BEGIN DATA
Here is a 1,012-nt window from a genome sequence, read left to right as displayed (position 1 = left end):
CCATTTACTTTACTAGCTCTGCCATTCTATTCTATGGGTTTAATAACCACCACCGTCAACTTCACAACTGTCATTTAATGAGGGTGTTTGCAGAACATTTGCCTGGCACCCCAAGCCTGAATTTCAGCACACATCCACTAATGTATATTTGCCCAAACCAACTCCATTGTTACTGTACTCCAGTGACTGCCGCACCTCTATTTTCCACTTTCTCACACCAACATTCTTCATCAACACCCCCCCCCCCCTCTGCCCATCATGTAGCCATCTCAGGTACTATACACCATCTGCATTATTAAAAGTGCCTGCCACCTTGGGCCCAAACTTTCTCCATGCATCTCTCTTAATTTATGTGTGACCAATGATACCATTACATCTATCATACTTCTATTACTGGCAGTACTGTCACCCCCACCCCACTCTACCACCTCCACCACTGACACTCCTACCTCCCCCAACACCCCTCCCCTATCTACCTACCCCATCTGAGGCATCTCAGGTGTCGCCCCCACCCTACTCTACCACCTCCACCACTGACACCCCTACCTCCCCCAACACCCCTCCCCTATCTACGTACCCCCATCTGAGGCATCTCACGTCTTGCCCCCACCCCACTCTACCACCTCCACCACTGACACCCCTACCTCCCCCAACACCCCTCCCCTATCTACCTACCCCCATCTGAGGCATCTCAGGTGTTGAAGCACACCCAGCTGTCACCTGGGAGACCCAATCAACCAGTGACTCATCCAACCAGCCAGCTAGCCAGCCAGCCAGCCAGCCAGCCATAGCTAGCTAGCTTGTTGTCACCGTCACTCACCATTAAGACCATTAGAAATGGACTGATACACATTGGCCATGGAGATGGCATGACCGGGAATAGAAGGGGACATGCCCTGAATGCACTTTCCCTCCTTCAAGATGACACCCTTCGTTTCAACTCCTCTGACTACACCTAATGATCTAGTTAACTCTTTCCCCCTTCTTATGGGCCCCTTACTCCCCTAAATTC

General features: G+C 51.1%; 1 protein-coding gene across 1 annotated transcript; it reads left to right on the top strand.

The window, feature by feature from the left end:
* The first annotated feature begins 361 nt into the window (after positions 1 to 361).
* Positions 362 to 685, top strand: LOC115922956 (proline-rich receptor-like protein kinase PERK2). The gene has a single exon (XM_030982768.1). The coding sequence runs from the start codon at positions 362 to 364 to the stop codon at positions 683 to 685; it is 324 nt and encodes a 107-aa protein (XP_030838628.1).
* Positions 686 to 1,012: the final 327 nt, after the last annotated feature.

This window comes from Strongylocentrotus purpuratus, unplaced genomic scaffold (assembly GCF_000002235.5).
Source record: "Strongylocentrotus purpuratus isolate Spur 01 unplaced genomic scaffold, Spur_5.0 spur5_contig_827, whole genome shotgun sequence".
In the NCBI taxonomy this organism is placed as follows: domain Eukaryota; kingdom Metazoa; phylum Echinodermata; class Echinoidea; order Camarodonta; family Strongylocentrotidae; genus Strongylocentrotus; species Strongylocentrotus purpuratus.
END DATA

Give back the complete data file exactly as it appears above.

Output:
Here is a 1,012-nt window from a genome sequence, read left to right as displayed (position 1 = left end):
CCATTTACTTTACTAGCTCTGCCATTCTATTCTATGGGTTTAATAACCACCACCGTCAACTTCACAACTGTCATTTAATGAGGGTGTTTGCAGAACATTTGCCTGGCACCCCAAGCCTGAATTTCAGCACACATCCACTAATGTATATTTGCCCAAACCAACTCCATTGTTACTGTACTCCAGTGACTGCCGCACCTCTATTTTCCACTTTCTCACACCAACATTCTTCATCAACACCCCCCCCCCCCTCTGCCCATCATGTAGCCATCTCAGGTACTATACACCATCTGCATTATTAAAAGTGCCTGCCACCTTGGGCCCAAACTTTCTCCATGCATCTCTCTTAATTTATGTGTGACCAATGATACCATTACATCTATCATACTTCTATTACTGGCAGTACTGTCACCCCCACCCCACTCTACCACCTCCACCACTGACACTCCTACCTCCCCCAACACCCCTCCCCTATCTACCTACCCCATCTGAGGCATCTCAGGTGTCGCCCCCACCCTACTCTACCACCTCCACCACTGACACCCCTACCTCCCCCAACACCCCTCCCCTATCTACGTACCCCCATCTGAGGCATCTCACGTCTTGCCCCCACCCCACTCTACCACCTCCACCACTGACACCCCTACCTCCCCCAACACCCCTCCCCTATCTACCTACCCCCATCTGAGGCATCTCAGGTGTTGAAGCACACCCAGCTGTCACCTGGGAGACCCAATCAACCAGTGACTCATCCAACCAGCCAGCTAGCCAGCCAGCCAGCCAGCCAGCCATAGCTAGCTAGCTTGTTGTCACCGTCACTCACCATTAAGACCATTAGAAATGGACTGATACACATTGGCCATGGAGATGGCATGACCGGGAATAGAAGGGGACATGCCCTGAATGCACTTTCCCTCCTTCAAGATGACACCCTTCGTTTCAACTCCTCTGACTACACCTAATGATCTAGTTAACTCTTTCCCCCTTCTTATGGGCCCCTTACTCCCCTAAATTC

General features: G+C 51.1%; 1 protein-coding gene across 1 annotated transcript; it reads left to right on the top strand.

The window, feature by feature from the left end:
* The first annotated feature begins 361 nt into the window (after positions 1 to 361).
* Positions 362 to 685, top strand: LOC115922956 (proline-rich receptor-like protein kinase PERK2). The gene has a single exon (XM_030982768.1). The coding sequence runs from the start codon at positions 362 to 364 to the stop codon at positions 683 to 685; it is 324 nt and encodes a 107-aa protein (XP_030838628.1).
* Positions 686 to 1,012: the final 327 nt, after the last annotated feature.

This window comes from Strongylocentrotus purpuratus, unplaced genomic scaffold (assembly GCF_000002235.5).
Source record: "Strongylocentrotus purpuratus isolate Spur 01 unplaced genomic scaffold, Spur_5.0 spur5_contig_827, whole genome shotgun sequence".
In the NCBI taxonomy this organism is placed as follows: domain Eukaryota; kingdom Metazoa; phylum Echinodermata; class Echinoidea; order Camarodonta; family Strongylocentrotidae; genus Strongylocentrotus; species Strongylocentrotus purpuratus.